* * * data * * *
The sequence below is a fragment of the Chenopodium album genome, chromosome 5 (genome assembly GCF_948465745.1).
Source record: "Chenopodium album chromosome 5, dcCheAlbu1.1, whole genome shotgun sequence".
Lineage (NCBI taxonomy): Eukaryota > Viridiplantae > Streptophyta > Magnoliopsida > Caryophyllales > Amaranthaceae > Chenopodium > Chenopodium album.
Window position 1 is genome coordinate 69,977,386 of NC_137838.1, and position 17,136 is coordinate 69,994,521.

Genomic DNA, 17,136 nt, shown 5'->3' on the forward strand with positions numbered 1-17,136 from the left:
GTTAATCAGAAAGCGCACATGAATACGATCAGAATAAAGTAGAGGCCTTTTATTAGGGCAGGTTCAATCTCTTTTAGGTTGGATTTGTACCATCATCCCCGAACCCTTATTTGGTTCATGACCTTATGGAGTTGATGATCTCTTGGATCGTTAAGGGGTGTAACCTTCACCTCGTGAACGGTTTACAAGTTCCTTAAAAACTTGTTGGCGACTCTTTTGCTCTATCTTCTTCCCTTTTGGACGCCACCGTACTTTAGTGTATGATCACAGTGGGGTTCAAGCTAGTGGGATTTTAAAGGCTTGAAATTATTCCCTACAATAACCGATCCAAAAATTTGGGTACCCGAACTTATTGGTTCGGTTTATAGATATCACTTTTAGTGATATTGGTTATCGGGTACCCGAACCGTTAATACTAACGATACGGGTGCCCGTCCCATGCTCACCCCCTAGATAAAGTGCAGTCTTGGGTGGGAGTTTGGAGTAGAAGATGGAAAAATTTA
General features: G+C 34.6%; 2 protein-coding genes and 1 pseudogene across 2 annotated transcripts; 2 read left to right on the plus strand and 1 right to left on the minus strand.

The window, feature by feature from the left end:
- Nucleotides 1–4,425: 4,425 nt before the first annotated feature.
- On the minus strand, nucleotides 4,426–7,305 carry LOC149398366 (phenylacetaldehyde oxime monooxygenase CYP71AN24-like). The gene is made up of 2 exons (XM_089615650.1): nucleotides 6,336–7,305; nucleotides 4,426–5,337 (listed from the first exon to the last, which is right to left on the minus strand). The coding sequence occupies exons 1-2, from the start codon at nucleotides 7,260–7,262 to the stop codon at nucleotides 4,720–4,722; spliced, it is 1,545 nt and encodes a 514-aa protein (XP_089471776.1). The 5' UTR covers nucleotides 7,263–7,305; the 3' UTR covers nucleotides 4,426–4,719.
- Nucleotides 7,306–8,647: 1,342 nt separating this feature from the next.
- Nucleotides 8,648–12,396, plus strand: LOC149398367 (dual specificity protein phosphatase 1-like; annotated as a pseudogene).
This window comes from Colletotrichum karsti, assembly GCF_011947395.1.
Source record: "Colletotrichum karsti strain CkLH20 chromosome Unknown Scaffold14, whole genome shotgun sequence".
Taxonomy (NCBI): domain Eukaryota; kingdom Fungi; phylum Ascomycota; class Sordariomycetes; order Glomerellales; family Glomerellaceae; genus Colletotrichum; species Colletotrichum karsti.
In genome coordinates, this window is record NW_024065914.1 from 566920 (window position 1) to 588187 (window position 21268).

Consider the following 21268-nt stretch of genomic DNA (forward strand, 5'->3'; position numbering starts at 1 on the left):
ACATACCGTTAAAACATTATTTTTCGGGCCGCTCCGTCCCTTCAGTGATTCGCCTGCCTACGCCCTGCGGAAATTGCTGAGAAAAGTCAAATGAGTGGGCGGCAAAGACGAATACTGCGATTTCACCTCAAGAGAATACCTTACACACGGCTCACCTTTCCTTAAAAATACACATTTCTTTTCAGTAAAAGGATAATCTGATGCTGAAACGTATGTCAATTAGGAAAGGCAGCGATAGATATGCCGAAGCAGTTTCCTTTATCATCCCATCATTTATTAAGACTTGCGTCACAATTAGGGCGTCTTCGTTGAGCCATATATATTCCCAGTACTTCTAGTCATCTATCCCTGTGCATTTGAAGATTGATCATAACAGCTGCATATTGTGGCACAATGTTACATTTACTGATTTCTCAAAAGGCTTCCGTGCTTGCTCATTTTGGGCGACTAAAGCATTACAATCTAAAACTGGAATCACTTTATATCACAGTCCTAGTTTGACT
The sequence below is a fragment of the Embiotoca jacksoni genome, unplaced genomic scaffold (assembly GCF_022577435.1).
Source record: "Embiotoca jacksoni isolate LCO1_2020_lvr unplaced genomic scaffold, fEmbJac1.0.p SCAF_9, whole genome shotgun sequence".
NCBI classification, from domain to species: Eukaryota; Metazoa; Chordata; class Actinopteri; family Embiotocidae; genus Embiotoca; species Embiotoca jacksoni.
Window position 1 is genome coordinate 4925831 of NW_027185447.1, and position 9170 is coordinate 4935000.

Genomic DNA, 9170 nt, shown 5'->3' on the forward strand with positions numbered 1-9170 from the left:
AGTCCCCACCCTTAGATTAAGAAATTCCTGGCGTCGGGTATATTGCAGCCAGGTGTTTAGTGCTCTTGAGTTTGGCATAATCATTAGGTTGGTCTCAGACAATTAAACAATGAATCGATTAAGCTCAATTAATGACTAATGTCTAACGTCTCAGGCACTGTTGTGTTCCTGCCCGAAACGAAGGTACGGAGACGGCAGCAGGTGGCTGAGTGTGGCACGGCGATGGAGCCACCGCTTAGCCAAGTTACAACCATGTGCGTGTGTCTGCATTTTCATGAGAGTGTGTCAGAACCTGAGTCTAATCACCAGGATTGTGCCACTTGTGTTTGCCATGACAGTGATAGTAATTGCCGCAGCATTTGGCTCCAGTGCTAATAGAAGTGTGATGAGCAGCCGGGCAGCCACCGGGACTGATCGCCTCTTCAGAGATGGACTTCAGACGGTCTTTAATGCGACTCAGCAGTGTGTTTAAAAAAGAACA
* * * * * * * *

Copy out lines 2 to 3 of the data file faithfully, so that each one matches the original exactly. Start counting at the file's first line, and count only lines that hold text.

Source record: "Chenopodium album chromosome 5, dcCheAlbu1.1, whole genome shotgun sequence".
Lineage (NCBI taxonomy): Eukaryota > Viridiplantae > Streptophyta > Magnoliopsida > Caryophyllales > Amaranthaceae > Chenopodium > Chenopodium album.